Fischer used Dijkstra’s Algorithm to calculate what exactly to map out. For those of who haven’t thought about math since high school algebra, that’s an equation that maps out the shortest path between two points on a graph. For this project, the equation pointed to the relevant paths to map out a city’s most dense corridors.

This might be of use for our mobility project with our space.

More here.

The City Project: Park Poor, Income Poor, and People of Color

example from orange countyThe City Project has released a report for California analyzing access to green space.  The report uses geographic, demographic, economic and historical data to map and analyze access to the region's green space. In addition, the report examines access to green space based on income, race or ethnicity.
The report's GIS maps were produced by GreenInfo Network and help illustrate unfair disparities in park access.

The areas that are symbolized with red and crosshatching indicate areas that are park poor (less than 3 acres of parks per 1,000 residents) and income poor (below $47,331 median household income), and disproportionately populated by people of color.

ESRI Food Desert Mapping

Also from Greeninfo Network. Team ESRI, publisher of ArcGIS software, has rolled out “The Food Desert Finder” a terrific interactive map which shows where there are gaps in access to supermarkets.  If access to nutritious food is limited or made difficult by factors such as cost or the distance traveled to obtain it, peoples’ health suffers – these areas that lack relatively easy access to nutritious, affordable food as popularly known as “food deserts.”  The ESRI Food Desert Finder is a searchable map that shows populations in poverty who live beyond a one mile walk to a supermarket and who lack other access to healthy fresh foods.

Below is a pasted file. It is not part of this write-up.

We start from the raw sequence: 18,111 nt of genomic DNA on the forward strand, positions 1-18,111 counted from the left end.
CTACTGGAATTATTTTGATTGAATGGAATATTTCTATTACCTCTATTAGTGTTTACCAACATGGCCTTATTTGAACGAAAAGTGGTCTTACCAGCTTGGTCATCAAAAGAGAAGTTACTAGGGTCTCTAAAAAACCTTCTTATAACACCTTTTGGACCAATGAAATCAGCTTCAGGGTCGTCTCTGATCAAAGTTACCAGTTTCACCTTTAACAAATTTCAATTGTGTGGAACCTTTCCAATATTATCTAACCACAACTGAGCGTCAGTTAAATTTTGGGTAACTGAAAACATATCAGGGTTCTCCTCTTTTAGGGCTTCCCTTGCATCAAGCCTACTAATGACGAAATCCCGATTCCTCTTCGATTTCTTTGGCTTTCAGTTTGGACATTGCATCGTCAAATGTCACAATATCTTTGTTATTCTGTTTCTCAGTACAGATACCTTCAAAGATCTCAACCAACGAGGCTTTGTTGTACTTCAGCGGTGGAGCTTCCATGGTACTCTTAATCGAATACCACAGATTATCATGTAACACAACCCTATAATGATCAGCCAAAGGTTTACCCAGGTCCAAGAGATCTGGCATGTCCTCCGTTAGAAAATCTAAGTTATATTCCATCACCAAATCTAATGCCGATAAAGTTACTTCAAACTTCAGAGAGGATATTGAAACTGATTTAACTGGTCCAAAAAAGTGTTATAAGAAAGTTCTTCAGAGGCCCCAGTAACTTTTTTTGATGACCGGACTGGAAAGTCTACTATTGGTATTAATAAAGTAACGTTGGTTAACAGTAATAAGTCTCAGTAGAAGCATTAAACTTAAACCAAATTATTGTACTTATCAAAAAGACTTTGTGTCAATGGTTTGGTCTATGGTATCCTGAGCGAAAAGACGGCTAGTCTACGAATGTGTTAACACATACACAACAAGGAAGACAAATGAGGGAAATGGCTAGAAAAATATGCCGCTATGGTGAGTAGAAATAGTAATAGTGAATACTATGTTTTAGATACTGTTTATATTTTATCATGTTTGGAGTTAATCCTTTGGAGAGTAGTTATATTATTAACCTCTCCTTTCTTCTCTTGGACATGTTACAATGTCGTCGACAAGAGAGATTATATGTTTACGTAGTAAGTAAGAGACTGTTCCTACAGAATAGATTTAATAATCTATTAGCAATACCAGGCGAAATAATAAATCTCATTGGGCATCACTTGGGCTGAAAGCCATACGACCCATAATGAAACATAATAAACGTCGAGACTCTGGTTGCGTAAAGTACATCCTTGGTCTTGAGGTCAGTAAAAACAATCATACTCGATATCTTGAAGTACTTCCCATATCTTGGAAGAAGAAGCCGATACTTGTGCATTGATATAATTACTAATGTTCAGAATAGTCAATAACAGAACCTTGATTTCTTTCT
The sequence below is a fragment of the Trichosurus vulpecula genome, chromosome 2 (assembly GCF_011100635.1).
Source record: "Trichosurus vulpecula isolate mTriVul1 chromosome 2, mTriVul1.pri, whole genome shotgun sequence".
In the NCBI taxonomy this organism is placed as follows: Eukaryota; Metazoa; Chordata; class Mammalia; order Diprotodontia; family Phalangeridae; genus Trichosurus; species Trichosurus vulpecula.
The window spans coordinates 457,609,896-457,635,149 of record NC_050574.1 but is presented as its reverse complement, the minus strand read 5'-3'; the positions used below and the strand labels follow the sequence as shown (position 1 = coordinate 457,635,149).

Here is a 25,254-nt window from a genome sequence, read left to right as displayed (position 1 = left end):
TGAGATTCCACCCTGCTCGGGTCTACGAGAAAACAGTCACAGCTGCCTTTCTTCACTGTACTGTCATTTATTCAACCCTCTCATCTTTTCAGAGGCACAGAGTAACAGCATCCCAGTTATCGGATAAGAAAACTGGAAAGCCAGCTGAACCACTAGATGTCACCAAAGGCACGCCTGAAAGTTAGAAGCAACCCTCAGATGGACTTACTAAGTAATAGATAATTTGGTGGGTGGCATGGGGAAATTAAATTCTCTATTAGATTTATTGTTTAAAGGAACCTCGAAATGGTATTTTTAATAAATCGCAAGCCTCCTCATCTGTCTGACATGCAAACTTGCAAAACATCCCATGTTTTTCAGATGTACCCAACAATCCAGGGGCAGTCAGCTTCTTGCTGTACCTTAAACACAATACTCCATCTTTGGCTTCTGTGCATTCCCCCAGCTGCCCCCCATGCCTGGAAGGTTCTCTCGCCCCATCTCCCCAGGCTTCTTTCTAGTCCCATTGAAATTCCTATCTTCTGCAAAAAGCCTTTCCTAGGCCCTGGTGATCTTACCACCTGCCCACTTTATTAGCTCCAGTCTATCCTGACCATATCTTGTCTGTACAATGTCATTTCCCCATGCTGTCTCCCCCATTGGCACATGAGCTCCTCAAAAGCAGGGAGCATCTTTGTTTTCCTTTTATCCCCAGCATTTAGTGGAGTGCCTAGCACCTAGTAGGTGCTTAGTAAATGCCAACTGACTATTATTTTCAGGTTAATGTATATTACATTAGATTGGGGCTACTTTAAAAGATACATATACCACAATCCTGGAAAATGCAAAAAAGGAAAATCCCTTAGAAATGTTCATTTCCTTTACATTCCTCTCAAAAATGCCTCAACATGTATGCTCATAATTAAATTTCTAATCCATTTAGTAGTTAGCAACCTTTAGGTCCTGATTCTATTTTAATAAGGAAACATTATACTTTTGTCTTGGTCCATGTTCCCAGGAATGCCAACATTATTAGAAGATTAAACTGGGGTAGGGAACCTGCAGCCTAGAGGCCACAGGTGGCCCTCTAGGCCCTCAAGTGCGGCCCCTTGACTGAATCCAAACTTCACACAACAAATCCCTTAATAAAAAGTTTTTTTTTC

Berkeley/Kensington area, CAHere is a snap from the Berkeley/Kensington area. Obviously, something more than just walking distance to supermarkets is critical, as the Kensigton area (showing all the red dots - indicating people without easy access to grocery stores) is not known as an underserved community. Still a very nice tool, and one which will be used by our OurSpace project.


National Map of Food Deserts

I live in a Low Access Area! According to a new food desert webGIS, my neighobrhood around 58th & Shattuck doesn't have access to a full-service grocery store, has low car ownership, and low median household income. I have never considered my self to live in a food dessert because I go to Berkeley Bowl at least once a week on my bike ride home from campus, but according to these combined metrics I am more underserved by full-service food stores than most other neighborhoods. I think this is a really neat tool to start a broader conversation about how to measure and evaluate food access and what it means for individual and community health.

As Grist writes...."The point of the project isn't just to map food deserts, it's to help TRF and other investors, as well as policymakers, calculate how much money is "leaking" from an area (being spent elsewhere), so as to evaluate whether a loan for a new supermarket is a good idea -- financially, presumably. As Stephanie covered in her piece, food-justice advocates disagree on whether small, independently owned but somewhat limited food stores are the answer, or chain stores such as a Safeway or Walmart.

Alas, the tool does not include data for health care expenditures or obesity rates in these areas, which would be interesting comparisons to see."


GIS article database